Then you turn the page and you see:
Did you notice anything?
The trail of packaging left behind the vanishing lunch meat is a given; we are not supposed to notice it. It says so right there on the page. “Now you see it… Now you don’t.”
Is there any value in taking the time to notice the assumptions embedded in these kinds of messages before they wash over us like a morphine drip? For example, what do ads for kitchen garbage bags, a stopover for those invisible lunch meat packages, assume? Kitchen scraps are garbage. It follows that your kitchen garbage stinks (Buy the scented bags...). It's unsightly (There's a new "blackout" bag you can buy...) and it's messy (Good news! You can buy bags that are strong enough hold a piano...).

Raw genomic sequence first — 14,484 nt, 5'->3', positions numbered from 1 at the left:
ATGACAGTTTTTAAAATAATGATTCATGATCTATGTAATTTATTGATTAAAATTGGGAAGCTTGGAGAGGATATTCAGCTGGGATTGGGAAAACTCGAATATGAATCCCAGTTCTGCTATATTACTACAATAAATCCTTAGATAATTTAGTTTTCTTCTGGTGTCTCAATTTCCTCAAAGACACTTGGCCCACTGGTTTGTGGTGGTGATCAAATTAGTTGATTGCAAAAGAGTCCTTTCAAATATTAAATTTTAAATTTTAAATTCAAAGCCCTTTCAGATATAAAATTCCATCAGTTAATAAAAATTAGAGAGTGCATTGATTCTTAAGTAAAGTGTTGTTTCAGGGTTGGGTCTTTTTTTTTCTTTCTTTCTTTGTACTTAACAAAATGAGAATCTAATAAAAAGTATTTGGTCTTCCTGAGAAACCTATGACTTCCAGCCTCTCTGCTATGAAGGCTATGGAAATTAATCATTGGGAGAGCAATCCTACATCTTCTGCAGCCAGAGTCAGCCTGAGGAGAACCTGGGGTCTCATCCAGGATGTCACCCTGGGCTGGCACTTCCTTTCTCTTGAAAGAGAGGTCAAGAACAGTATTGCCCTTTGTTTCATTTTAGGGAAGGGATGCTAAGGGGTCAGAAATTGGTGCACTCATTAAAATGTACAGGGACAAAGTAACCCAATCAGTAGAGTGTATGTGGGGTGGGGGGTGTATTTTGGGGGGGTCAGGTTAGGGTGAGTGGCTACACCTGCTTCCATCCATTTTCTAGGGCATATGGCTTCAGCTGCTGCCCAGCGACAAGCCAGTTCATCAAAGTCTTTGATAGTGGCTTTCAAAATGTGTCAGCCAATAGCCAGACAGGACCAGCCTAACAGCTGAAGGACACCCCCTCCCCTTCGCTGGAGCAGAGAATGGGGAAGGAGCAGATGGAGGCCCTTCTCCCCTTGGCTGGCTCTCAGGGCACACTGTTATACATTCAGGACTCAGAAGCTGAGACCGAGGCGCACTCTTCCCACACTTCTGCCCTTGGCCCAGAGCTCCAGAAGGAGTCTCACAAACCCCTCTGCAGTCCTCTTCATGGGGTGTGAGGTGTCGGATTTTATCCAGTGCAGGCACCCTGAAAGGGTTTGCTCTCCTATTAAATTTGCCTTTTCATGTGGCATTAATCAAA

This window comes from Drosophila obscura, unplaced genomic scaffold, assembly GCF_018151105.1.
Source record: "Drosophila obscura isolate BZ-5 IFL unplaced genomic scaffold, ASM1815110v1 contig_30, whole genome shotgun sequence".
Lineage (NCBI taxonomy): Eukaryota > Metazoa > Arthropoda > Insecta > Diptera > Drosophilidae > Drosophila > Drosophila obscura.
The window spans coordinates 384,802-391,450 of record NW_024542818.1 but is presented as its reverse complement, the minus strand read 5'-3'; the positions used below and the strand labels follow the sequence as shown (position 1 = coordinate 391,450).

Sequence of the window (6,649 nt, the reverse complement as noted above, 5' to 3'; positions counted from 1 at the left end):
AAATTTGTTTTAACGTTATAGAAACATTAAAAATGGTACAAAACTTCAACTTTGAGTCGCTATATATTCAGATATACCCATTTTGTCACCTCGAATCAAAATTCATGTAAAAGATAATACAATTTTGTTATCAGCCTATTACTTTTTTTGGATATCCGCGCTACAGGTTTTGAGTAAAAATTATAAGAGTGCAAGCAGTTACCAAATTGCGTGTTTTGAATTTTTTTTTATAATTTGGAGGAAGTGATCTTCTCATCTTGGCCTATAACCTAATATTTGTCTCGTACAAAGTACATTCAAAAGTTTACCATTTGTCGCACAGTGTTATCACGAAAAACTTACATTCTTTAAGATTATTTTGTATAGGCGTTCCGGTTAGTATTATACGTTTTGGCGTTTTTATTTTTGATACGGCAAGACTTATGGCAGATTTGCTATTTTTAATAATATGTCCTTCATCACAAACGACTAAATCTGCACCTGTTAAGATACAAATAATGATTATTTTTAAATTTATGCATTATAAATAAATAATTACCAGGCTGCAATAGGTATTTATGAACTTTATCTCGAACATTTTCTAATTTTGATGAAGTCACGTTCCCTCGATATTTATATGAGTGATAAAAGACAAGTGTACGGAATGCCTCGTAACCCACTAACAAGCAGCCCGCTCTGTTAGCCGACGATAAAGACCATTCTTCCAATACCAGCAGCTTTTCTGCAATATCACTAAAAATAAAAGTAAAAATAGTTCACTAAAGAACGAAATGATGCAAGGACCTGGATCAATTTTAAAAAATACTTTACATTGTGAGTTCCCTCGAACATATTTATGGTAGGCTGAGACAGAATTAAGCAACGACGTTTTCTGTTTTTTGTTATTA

These ads wouldn't fly without a widely accepted assumption that kitchen compost is garbage. Without it, those pine fresh nylon-reenforced roles of plastic would join the Bacon Genie in the Hucksters Hall of Fame.
- Hefty Blackout Bag Commercial - Video
- "The Smell is in your kitchen" - Video
- Hefty Ulta Flex Bags - Video
- Hefty Steel-Sak Bags - Video
- Jackie Chan Hefty Ad - Video
- 9 News Colorado - Garbage Bag Face Off - Video
"Someday, we'll look at that and say, 'You're kidding? People did that?'"